The distribution patterns depend on both the winds and the release intensities from the reactors. And although the current evacuation zones are concentric circles around the plant, it is more likely that dispersed radioactive material will fall in narrow bands, David Richardson, an epidemiologist at the University of North Carolina at Chapel Hill's Gillings School of Global Public Health, said during the Wednesday briefing. He added, "It's going to be quite a while until we have anything more than a crude understanding of the magnitude and the distribution."
Gathering enough data to create sturdy predictions, however, has so far proved impossible. "The infrastructure is so bad over there, I can't really tell what's going on," Clanton says. "It's very frustrating in terms of determining what is actually happening."
Nevertheless, the U.S. Nuclear Regulatory Commission (NRC) and President Obama have reassured Americans that there will not be harmful levels of radiation reaching the U.S. "Whether it's the west coast, Hawaii, Alaska or U.S. territories in the Pacific, we do not expect harmful levels of radiation," Obama said Thursday.
Even as higher-than-normal levels of background radiation are detected in the U.S., it is unlikely to pose a health risk. Simply living at high altitudes or frequent air travel exposes people to extra radiation (via the sun's rays)—commercial flight crews, for example, can in a year accumulate more than three times normal annual U.S. background radiation found at sea level. And safety standards for nuclear industry employees allow for more than six times average U.S. background radiation, which is still far below levels considered carcinogenic.
In Japan, winds have been primarily blowing out to sea since the March 11 earthquake and tsunami, which is good news for the millions of people who live in and around Tokyo. This does mean, however, that most of the radioactive material would be falling out of the air over the ocean, not far from Japan's east coast. "And that means that marine life will pick up this material—and if people eat fish, they will in turn intake this material," Marvin Resnikoff, a consultant at Radioactive Waste Management Associates, said during the press conference.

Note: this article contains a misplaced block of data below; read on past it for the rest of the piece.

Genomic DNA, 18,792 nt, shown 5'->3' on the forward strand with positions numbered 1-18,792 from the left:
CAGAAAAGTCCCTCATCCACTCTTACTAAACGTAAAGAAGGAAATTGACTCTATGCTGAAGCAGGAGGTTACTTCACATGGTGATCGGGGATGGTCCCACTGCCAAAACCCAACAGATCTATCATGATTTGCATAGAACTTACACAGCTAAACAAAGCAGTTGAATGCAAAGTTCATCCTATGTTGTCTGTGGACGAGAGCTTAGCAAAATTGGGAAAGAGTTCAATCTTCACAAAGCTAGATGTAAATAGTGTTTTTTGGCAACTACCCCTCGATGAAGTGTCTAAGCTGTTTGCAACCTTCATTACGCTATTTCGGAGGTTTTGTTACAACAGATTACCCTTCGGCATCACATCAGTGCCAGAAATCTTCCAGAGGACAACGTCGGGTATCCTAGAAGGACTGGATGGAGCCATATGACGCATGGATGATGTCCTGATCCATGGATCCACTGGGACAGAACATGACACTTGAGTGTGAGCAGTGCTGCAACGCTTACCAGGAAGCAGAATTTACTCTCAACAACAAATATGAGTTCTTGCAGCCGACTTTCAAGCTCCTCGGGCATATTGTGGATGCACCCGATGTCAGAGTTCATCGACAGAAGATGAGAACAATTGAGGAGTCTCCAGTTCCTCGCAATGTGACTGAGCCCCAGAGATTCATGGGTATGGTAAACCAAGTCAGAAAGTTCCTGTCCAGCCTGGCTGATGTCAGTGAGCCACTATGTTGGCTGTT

But Japan's fisheries are unlikely to become another Chernobyl milk incident (in which local cows grazed on contaminated grass produced isotope-tainted milk that has been implicated in many of the 1,800 cases of thyroid cancer documented in children from the affected area).
The Pacific Ocean is no small-town Ukrainian meadow. "The solution to pollution is dilution," Clanton says, quoting the adage and acknowledging the risk of sounding flippant. "The ocean's a big place." Even under the improbable scenario of a large fire in reactor No. 4, in which "it's likely there would be at least a momentary release of radioactive material into the atmosphere," he says, combined with strong winds that carried that material into the ocean, "there's a slight potential that you could detect it in fish later—but even that would be small."
Any ichthyic-bound isotopes would be so few that "they would be very hard to detect," Clanton says, comparing the amounts with the naturally occurring isotope potassium 40 found in bananas.
Dangers of displacement
The NRC's recommendation earlier this week that U.S. residents in Japan relocate to at least 50 miles from the Fukushima facility has caused confusion, given its relatively extreme distance compared with Japanese recommendations—and even local U.S. nuclear disaster contingency plans.
Clanton shares the sentiment of many radiation experts that given the comparatively few number of U.S. residents in the area, "why not be conservative?" For the Japanese government to move the evacuation boundary the additional 30 kilometers would mean dislocating a lot more people. Some 80,000 people within the 20-kilometer boundary have already been evacuated, and many more beyond that zone had left for fear of radiation contamination, The New York Times reported.
And on a population-wide scale, "there's probably much more [health] risk [in displacement] than of the reactor," Clanton says. "Just trying to house and feed them in an environment that's near freezing every night—that's got to be an untenable issue."